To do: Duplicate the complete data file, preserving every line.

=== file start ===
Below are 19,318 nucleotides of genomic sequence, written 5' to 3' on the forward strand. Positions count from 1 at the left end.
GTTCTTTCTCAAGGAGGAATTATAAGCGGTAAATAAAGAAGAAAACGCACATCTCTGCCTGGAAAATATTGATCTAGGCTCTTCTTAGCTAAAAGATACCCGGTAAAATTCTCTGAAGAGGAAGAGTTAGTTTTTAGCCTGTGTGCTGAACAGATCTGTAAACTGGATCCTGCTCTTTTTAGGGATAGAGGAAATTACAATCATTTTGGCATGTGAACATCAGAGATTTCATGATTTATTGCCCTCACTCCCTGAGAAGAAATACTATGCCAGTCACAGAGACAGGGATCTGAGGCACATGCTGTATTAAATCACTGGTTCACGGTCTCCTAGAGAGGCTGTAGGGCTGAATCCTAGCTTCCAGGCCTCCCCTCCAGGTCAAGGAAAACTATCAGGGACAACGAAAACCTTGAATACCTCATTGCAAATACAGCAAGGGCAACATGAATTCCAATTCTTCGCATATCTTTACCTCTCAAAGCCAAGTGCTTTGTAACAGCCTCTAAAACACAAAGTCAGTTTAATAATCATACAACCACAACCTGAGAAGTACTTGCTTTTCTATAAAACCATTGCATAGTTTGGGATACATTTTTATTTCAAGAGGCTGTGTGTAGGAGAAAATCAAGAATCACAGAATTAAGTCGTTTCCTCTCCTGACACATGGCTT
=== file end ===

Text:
Below are 19,318 nucleotides of genomic sequence, written 5' to 3' on the forward strand. Positions count from 1 at the left end.
GTTCTTTCTCAAGGAGGAATTATAAGCGGTAAATAAAGAAGAAAACGCACATCTCTGCCTGGAAAATATTGATCTAGGCTCTTCTTAGCTAAAAGATACCCGGTAAAATTCTCTGAAGAGGAAGAGTTAGTTTTTAGCCTGTGTGCTGAACAGATCTGTAAACTGGATCCTGCTCTTTTTAGGGATAGAGGAAATTACAATCATTTTGGCATGTGAACATCAGAGATTTCATGATTTATTGCCCTCACTCCCTGAGAAGAAATACTATGCCAGTCACAGAGACAGGGATCTGAGGCACATGCTGTATTAAATCACTGGTTCACGGTCTCCTAGAGAGGCTGTAGGGCTGAATCCTAGCTTCCAGGCCTCCCCTCCAGGTCAAGGAAAACTATCAGGGACAACGAAAACCTTGAATACCTCATTGCAAATACAGCAAGGGCAACATGAATTCCAATTCTTCGCATATCTTTACCTCTCAAAGCCAAGTGCTTTGTAACAGCCTCTAAAACACAAAGTCAGTTTAATAATCATACAACCACAACCTGAGAAGTACTTGCTTTTCTATAAAACCATTGCATAGTTTGGGATACATTTTTATTTCAAGAGGCTGTGTGTAGGAGAAAATCAAGAATCACAGAATTAAGTCGTTTCCTCTCCTGACACATGGCTT